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Pseudonym: Carlos

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Carl E. Jenkins.
A memo in December of 1964 from Andrew D. Rohlfing, WH/SA/SO/HH, stated that Jenkins used the alias of Carlos, while Rohlfing used the alias of Andres, when the former contacted AMBIDDY-1 (Manuel Artime Buesa).

Major Thomas P. Odom, in his book, Dragon Operations: Hostage Rescues in the Congo, 1964-1965, stated that William Robertson used the alias of Carlos to an U.S. missionary. This is an unverified alias.

104-10163-10173: ARTIME BUESA, MANUEL (VOL XIII).

12/07/64: Memo for the record from Andrew D. Rohlfing, WH/SA/SO/HH: Subject: Telephone Conversation with AMBIDDY-1: "1. I telephoned Subject in Miami and introduced myself as 'Andres' and indicated that I was calling for 'Carlos' who wished to know what Subject wanted as per his telephone call to 'Martin' on the previous Friday. 2. Subject indicated that he had three messages he wished to deliver and they were as follows: a. The President of Panama had given his whole-hearted consent to 'Manolin' (Hernandez) in helping them establish their operations in Panama. This message was then relayed to 'Carlos' (Jenkins) who was listening in on the conversation. b. Subject then stated that he had promised to pay the passage of the individuals who were supposed to take part in the meeting set for 10 December. He indicated that he was worried since he had not heard from the 'Flechero.' This was related to Carlos who indicated that money had been approved but as yet had not been forwarded to the bank. This information was relayed to A-1 and he seemed satisfied. c. Subject stated that he was leaving for Nicaragua tomorrow. He also asked if we had read his message to the base. i said that we had not and he then gave me the gist of his message to the effect that the 'foreign power' had as yet not vetoed their plans but that in the event they did, he (A-1) would have to drastically revise his policy of adherence to their views. Subject stressed that the message was only to bolster the moral of the men."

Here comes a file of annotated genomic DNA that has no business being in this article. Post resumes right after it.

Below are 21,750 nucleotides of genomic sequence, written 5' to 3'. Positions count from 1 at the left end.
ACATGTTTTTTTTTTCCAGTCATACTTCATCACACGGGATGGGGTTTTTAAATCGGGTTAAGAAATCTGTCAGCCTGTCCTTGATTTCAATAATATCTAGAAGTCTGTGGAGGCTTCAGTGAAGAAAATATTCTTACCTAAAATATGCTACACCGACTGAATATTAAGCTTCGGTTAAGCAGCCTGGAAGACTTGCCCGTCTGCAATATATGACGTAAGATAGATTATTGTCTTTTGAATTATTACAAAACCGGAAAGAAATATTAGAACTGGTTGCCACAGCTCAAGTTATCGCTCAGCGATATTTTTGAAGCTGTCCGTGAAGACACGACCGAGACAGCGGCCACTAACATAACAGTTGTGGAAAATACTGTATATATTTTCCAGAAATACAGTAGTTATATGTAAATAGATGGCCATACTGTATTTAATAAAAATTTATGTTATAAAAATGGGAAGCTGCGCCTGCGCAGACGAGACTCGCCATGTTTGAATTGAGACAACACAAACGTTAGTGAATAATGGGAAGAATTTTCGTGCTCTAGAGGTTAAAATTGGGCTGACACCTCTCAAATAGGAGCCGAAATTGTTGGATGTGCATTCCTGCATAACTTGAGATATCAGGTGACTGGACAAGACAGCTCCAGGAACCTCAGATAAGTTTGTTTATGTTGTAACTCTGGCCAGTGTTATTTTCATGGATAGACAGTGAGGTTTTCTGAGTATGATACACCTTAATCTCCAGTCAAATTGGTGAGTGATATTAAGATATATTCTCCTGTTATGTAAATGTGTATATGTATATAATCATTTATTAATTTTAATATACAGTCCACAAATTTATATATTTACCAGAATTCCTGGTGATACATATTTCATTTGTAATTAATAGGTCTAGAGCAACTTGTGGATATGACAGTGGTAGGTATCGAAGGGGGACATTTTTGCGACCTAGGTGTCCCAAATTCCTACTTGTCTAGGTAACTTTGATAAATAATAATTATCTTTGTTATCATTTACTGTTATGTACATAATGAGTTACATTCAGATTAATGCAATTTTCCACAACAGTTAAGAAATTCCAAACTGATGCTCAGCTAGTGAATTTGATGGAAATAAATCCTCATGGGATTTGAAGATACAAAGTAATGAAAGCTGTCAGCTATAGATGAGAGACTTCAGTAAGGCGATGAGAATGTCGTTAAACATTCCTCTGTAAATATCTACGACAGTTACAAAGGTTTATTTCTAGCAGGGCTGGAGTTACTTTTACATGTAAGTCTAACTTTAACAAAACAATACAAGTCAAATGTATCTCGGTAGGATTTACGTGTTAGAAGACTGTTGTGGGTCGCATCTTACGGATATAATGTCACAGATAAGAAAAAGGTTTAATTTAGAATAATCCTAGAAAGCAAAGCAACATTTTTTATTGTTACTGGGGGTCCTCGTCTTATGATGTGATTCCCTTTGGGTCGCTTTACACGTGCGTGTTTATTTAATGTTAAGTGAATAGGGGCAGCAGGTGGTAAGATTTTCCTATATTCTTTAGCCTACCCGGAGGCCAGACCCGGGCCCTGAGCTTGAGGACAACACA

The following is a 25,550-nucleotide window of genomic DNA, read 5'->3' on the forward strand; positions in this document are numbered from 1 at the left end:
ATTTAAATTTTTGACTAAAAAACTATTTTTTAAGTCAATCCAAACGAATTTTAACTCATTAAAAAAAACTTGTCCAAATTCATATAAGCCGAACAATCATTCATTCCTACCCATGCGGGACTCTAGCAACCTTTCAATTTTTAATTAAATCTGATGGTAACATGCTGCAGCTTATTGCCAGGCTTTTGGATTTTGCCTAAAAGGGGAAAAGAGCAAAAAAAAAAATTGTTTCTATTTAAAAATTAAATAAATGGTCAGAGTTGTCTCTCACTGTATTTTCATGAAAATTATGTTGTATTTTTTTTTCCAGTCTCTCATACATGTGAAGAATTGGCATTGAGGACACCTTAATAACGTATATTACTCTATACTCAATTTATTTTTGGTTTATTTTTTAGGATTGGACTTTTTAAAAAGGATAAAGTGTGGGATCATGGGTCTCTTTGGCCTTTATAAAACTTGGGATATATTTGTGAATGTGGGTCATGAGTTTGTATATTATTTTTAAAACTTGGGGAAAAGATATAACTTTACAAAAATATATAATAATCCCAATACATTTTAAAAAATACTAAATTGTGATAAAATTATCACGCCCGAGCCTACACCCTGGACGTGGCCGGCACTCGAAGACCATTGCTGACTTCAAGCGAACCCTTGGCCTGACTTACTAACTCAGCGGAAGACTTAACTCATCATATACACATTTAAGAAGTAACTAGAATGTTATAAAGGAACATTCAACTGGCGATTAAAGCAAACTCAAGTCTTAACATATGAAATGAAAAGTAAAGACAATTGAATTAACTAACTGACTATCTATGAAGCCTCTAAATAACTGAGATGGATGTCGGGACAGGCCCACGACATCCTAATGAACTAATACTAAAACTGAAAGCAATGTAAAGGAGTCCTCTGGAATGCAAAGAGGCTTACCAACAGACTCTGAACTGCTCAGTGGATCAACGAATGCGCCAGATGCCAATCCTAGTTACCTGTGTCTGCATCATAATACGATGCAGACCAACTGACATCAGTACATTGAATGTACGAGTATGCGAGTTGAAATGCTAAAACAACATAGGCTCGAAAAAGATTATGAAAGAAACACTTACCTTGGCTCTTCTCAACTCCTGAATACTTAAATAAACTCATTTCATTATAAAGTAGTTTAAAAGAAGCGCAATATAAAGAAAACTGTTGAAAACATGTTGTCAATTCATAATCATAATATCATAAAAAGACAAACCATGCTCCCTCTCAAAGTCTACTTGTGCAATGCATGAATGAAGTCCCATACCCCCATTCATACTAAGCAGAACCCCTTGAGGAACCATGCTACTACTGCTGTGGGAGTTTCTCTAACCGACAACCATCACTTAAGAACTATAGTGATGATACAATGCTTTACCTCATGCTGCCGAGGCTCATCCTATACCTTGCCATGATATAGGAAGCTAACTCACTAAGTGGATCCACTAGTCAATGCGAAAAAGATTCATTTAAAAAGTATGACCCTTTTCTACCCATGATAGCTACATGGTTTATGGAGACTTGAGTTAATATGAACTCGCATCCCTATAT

Dragon Operations: Hostage Rescues in the Congo, 1964-1965 by Major Thomas P. Odom

Pages 115-116: ..."Vandewalle, accompanied by Rattan, (note: William) Robertson, and the Cuban exiles, proceeded at full speed to the airfield...While Hardenne and Vandewalle conferred, Rattan and Robertson met with Clingerman. Clingerman in his debriefings of American refugees had learned from Al Larson, an American missionary, that some twenty-five missionaries remained at his mission, referred to locally as the 'Kilometer 8 mission.' Larson knew that his companions were in grave danger. He had tried to get the Belgians to rescue them, but while sympathetic to his concerns, they just did not have the men or transport. Clingerman now turned to Rattan and Robertson to resolve the problem; both agreed to make the effort. Rattan went with Sam Weisel to find some transport, while Robertson, with Larson as a guide, proceeded to the mission. (65). Robertson introduced himself to Larson as 'Carlos' and led the group along the route specified by the missionary. Larson was impressed by the swarthy band, who were careful to describe themselves as 'not Castro Cubans.' The tiny force sped through the town in a jeep and a pickup truck, passed by Camp Prince Leopold II, and punched through two roadblocks to reach the mission. For one of the missionaries, they were three hours too late (65)..."

Gavin McDonald • Larry Hancock

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